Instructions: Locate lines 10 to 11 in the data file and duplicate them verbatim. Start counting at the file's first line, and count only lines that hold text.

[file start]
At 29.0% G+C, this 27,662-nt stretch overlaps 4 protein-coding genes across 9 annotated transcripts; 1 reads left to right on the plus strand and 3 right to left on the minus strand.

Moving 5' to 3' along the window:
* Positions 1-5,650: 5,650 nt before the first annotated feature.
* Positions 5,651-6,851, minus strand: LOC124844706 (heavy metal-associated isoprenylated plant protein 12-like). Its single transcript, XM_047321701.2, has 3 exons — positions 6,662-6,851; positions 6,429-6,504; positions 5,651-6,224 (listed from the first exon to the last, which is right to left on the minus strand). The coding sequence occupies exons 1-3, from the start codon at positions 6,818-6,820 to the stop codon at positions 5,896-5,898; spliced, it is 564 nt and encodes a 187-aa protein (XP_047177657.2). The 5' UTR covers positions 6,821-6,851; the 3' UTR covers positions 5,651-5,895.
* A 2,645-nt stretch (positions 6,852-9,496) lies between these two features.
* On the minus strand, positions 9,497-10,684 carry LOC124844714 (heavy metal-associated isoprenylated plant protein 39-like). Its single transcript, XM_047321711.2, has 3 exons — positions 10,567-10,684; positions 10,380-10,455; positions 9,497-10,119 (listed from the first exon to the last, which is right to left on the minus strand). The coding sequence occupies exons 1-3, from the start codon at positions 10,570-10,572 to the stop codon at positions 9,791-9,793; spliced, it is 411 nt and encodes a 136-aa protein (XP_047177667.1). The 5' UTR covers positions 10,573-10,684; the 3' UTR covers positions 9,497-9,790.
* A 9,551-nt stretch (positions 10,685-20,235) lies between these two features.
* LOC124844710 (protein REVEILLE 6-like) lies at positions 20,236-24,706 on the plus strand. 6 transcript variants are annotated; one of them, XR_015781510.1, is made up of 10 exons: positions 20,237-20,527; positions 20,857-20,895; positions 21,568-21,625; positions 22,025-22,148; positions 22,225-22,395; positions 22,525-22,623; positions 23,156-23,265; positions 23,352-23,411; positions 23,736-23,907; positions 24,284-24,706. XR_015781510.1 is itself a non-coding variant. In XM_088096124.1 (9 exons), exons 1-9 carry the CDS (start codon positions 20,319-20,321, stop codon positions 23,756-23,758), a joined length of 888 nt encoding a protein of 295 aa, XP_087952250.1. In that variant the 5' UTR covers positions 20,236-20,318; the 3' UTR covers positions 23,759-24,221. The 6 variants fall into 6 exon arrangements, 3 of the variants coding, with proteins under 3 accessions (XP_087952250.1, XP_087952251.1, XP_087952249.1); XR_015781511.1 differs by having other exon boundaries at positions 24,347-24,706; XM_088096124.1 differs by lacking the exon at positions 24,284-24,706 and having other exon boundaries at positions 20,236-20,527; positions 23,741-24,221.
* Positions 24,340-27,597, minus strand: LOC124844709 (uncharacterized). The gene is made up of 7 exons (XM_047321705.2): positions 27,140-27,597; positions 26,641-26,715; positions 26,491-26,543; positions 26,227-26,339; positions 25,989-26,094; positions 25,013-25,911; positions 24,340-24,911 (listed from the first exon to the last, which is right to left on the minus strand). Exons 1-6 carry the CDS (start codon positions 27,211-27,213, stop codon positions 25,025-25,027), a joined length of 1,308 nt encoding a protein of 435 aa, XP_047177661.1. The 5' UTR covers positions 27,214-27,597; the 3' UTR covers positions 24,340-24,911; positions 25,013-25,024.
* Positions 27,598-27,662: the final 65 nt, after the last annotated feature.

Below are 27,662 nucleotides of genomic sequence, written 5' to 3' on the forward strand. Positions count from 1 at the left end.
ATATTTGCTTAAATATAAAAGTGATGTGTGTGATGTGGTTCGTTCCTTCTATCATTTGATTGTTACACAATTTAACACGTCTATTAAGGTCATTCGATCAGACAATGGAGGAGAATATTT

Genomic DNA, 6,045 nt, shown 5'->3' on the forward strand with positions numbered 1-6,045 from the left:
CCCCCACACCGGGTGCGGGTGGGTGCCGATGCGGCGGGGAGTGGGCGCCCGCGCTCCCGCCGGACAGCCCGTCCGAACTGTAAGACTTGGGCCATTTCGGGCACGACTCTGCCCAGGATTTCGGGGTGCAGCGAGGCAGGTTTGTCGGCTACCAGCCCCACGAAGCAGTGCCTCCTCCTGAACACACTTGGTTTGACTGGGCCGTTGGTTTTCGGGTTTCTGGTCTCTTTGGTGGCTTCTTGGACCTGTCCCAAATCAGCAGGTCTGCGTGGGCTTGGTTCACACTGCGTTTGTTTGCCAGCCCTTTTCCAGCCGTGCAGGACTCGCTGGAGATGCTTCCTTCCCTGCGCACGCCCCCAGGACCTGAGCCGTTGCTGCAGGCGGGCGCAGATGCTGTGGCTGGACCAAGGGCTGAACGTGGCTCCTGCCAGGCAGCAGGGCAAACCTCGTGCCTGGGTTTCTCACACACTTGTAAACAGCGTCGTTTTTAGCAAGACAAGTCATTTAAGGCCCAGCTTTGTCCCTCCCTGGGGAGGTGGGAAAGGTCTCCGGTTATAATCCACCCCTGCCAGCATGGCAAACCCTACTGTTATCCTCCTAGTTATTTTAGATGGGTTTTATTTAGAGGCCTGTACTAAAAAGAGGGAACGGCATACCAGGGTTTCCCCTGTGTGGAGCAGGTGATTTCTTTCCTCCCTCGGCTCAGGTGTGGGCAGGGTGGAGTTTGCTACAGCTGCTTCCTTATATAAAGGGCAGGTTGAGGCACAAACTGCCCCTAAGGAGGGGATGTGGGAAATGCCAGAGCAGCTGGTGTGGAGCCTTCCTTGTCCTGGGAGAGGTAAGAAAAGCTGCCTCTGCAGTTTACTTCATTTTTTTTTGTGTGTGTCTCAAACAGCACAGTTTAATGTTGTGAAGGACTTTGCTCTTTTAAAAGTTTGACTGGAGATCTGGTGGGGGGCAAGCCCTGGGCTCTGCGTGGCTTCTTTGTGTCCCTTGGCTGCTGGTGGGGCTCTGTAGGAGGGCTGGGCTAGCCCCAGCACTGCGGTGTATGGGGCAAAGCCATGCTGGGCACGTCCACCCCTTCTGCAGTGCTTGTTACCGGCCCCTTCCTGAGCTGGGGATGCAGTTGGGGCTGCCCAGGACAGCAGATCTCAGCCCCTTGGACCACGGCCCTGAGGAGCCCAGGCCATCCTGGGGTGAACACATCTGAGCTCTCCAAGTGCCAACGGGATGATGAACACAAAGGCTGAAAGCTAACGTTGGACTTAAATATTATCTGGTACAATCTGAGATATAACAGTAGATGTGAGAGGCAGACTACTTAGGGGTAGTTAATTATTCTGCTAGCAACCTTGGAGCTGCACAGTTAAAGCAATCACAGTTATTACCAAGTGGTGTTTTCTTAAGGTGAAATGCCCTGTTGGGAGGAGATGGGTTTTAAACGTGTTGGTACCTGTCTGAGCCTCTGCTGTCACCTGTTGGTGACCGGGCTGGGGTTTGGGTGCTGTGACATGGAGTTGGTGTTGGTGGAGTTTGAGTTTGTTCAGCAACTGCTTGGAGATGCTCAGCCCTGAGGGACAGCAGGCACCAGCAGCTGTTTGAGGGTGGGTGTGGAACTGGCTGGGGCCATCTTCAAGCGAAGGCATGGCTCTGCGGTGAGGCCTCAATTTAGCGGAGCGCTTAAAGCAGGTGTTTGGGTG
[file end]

* Positions 27,598-27,662: the final 65 nt, after the last annotated feature.

Below are 27,662 nucleotides of genomic sequence, written 5' to 3' on the forward strand. Positions count from 1 at the left end.